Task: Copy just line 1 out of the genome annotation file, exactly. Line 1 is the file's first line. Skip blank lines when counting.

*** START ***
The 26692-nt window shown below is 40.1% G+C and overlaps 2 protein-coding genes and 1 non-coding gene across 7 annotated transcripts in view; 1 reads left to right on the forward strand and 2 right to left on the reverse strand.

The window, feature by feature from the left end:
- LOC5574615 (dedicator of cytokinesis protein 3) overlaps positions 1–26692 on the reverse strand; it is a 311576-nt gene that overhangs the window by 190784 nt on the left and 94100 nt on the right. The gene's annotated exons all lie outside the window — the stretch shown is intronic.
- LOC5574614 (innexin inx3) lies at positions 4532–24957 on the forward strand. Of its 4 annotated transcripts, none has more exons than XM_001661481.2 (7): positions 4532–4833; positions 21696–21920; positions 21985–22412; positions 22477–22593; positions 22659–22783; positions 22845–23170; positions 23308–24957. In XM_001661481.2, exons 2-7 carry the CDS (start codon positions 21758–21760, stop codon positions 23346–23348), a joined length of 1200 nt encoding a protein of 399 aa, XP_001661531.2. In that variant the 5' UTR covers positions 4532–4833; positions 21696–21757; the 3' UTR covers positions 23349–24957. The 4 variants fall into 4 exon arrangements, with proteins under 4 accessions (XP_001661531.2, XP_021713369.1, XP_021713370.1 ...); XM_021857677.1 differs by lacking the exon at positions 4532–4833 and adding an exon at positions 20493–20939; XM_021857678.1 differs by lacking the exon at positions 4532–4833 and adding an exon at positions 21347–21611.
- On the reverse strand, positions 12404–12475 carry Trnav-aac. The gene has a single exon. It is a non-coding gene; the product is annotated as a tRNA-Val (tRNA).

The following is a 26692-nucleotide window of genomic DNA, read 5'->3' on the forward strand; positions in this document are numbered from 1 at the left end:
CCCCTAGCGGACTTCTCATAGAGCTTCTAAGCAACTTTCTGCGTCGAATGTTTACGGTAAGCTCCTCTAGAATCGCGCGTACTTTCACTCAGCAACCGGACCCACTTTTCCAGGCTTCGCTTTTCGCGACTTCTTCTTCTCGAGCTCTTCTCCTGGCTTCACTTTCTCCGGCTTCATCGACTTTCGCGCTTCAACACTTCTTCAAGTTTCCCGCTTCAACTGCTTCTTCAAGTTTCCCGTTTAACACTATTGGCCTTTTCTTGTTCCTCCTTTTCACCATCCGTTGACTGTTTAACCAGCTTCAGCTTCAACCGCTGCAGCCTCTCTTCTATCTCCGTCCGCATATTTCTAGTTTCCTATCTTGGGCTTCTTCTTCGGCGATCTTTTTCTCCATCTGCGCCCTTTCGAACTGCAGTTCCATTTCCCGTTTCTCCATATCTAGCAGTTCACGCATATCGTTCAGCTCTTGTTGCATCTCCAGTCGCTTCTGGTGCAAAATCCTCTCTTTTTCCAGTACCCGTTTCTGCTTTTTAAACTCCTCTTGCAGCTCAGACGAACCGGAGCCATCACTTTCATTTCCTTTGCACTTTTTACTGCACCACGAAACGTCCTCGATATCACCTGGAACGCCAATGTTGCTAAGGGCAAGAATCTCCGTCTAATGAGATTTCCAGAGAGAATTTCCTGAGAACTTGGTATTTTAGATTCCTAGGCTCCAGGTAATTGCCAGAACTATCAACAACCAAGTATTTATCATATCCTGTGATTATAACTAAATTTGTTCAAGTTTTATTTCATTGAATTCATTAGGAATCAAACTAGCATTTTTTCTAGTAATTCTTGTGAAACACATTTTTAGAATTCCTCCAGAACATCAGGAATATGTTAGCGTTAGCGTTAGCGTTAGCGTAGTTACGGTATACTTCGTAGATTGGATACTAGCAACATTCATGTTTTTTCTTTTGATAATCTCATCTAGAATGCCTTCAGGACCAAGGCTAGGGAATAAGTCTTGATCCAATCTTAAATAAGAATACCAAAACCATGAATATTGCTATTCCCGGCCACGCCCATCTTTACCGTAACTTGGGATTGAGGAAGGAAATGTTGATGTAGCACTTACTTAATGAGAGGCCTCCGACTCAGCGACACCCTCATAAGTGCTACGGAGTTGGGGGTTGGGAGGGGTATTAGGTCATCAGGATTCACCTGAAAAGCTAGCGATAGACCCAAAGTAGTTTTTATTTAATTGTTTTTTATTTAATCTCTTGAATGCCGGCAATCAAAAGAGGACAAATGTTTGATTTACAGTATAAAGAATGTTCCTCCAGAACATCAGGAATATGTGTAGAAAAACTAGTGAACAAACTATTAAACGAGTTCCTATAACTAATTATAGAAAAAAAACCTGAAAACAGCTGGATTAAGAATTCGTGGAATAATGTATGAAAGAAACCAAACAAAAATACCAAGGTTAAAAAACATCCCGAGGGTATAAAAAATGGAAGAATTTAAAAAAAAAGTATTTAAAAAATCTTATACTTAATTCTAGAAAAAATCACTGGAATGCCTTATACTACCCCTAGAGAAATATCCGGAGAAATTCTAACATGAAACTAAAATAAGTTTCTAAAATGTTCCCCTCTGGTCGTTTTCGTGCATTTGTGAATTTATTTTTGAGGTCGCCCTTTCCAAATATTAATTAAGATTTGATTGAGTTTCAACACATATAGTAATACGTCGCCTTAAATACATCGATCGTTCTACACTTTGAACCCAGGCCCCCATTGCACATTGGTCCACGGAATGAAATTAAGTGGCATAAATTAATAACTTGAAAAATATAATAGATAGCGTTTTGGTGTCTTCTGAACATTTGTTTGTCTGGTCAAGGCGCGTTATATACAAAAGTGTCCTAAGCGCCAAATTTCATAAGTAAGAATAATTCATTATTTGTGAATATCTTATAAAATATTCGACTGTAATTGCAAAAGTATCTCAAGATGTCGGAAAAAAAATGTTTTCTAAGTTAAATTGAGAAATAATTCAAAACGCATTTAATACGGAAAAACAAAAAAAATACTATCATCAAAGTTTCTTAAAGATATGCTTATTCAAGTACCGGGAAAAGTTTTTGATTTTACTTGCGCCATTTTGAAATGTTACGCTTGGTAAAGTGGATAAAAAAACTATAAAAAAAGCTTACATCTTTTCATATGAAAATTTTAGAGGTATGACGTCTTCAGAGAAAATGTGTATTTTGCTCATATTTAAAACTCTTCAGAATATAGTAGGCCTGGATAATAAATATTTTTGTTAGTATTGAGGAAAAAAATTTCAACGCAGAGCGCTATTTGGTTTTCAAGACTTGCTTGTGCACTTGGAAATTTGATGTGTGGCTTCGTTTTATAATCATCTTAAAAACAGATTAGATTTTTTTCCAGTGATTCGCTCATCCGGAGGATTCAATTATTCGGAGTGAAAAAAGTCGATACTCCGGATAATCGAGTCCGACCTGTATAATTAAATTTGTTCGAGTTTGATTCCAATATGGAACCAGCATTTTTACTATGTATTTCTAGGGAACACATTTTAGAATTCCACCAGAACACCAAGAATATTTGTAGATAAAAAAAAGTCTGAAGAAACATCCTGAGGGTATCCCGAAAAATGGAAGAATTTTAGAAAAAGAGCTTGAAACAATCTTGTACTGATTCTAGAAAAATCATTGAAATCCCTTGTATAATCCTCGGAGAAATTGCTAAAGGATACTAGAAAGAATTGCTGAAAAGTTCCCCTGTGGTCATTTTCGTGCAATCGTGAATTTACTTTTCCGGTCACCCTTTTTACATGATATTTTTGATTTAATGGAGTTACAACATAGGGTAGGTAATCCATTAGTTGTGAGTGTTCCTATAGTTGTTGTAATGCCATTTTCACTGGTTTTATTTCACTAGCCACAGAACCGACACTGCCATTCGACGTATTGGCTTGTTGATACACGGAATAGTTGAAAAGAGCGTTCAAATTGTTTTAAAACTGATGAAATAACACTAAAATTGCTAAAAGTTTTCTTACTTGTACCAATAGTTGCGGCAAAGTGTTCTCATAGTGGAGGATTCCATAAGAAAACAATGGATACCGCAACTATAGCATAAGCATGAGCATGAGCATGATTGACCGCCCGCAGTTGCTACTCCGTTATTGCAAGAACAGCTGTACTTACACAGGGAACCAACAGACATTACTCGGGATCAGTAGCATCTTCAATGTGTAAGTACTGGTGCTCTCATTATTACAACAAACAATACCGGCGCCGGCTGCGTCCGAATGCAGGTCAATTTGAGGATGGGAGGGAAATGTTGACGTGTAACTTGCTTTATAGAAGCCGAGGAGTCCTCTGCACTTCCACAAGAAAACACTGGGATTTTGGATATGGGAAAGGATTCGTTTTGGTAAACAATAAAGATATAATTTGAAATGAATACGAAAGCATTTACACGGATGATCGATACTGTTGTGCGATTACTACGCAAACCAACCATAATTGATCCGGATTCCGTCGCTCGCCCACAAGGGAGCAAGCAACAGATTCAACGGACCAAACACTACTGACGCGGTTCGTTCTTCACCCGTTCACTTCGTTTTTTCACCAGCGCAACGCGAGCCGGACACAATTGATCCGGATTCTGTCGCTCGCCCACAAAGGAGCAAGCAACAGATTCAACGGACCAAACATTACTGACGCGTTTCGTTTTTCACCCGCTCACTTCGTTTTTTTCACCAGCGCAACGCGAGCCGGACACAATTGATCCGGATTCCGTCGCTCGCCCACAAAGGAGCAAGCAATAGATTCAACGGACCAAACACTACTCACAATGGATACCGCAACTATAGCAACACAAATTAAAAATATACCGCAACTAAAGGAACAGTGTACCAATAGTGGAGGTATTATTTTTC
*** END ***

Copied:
The 26692-nt window shown below is 40.1% G+C and overlaps 2 protein-coding genes and 1 non-coding gene across 7 annotated transcripts in view; 1 reads left to right on the forward strand and 2 right to left on the reverse strand.